Influence of Edge Bearing on the Front-edge Shear Breakout Capacity

September 22, 2017
Publication: 3rd Annual Symposium on Connections between Steel and Concrete
Author(s): Neal Anderson Donald F. Meinheit

Edge bearing stresses on shear-loaded anchorages can enhance the shear capacity because of the confining stresses provided by the compressive bearing stress. However, too much bearing stress can have a negative influence on the shear breakout strength; the higher bearing stress cracks the concrete in a pattern similar to the failure from a pure bearing load, compromising the shear breakout when the anchorage is near an edge. A pilot test program of 11 tests was conducted to examine this effect; this work was initiated from an investigation of a precast wall panel anchorage failure (gravity and wind connection), where the bearing stress on an embedded anchorage likely reduced the concrete shear breakout capacity when the anchorage was near the free edge of the concrete member.
The ACI 318-14 Building Code, Chapter 17 recognizes the interaction of tension and shear on a connection, yet the interaction between bearing (compression) and shear does not appear to have ever been studied experimentally. This pilot test program examined plain steel plates (plates resting on the top of the concrete with a thin layer of grout beneath the plate) loaded in compression and plates with headed studs embedded in concrete loaded in compression with the compression load near an edge. The test specimens were not limited by any lateral side boundary conditions. This paper examines the second phase of testing where headed-stud connections were loaded toward a free edge with an orthogonally applied edge-bearing load. Bearing stress ranged from 0 to 16.4 MPa (2,375 psi) and the front-edge distance to the studs ranged from 51 to 76 mm (2 to 3 in.). One edge of the anchorage plate in bearing was located flush with the edge of the concrete. Concrete cover requirements were maintained on the embedded anchors.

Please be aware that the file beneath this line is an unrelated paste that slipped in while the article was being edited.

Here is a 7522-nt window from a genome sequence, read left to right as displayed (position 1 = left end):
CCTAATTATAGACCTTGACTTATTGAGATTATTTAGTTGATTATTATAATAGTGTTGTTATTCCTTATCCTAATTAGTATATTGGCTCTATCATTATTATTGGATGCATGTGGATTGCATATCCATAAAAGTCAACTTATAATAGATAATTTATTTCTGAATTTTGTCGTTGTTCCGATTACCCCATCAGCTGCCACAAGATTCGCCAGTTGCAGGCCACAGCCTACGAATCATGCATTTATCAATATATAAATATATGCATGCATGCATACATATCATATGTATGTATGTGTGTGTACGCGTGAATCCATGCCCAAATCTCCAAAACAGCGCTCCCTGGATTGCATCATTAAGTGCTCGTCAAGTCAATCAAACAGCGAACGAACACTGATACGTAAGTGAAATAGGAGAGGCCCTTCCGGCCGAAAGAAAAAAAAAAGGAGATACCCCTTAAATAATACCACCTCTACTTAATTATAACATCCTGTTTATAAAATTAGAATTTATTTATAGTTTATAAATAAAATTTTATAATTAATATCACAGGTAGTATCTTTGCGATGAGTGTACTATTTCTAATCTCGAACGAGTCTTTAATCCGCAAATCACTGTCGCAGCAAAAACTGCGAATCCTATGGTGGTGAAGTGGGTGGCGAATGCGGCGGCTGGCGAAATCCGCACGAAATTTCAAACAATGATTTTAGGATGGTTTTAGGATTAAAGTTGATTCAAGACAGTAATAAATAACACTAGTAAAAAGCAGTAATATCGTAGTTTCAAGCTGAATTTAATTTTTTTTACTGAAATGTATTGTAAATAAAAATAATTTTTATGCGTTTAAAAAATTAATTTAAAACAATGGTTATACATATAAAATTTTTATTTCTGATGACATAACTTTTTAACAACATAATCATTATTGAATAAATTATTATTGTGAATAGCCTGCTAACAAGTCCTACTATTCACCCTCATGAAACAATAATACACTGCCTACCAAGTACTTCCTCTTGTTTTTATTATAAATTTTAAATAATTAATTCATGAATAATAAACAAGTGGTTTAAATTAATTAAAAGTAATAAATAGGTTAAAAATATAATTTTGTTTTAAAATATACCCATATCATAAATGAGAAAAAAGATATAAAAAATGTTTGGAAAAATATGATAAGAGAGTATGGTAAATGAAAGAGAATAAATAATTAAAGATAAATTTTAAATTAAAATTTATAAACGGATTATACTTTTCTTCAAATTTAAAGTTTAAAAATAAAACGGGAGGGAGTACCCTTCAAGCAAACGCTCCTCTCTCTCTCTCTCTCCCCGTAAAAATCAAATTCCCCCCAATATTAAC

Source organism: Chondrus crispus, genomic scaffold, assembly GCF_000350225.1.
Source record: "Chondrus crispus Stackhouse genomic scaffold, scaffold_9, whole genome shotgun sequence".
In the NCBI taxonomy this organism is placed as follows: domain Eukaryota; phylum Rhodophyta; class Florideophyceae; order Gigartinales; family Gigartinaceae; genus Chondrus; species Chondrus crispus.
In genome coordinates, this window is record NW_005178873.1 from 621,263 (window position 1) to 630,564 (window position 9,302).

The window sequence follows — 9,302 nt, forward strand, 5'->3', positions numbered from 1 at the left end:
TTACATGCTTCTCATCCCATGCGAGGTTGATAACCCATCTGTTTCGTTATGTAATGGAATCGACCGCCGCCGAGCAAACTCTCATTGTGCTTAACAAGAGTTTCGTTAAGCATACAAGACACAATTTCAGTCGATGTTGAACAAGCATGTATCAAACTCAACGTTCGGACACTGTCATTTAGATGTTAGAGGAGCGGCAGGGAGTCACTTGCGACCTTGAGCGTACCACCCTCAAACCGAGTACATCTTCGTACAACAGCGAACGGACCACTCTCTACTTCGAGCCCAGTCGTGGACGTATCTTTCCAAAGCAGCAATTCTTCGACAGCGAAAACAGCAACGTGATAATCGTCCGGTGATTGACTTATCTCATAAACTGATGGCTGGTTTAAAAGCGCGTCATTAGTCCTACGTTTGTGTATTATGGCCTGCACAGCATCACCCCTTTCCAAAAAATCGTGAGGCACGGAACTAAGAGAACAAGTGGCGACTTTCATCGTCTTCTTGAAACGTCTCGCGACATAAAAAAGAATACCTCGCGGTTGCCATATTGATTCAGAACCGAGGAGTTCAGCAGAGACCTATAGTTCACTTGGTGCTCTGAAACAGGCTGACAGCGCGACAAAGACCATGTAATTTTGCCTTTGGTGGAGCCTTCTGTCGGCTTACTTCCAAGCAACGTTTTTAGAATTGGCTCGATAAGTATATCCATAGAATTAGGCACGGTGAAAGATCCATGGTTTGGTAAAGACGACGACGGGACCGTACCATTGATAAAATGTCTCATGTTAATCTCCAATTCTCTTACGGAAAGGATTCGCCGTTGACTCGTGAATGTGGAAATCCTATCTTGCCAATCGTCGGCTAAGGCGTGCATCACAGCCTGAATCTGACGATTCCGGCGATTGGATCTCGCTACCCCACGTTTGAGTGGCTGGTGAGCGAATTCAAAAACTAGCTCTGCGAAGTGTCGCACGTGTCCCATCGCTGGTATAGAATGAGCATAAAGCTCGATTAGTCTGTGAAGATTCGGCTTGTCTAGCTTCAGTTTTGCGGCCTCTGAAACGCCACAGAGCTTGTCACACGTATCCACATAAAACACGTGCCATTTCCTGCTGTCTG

The test findings showed that the shear capacity of the embedded anchorage increased as the bearing stress increased. However, above a bearing stress of 17.2 MPa (2,500 psi), the influence of bearing stress was adverse and reduced the shear breakout capacity computed by ACI 318 methods. A modification relationship to account for this affect is proposed.
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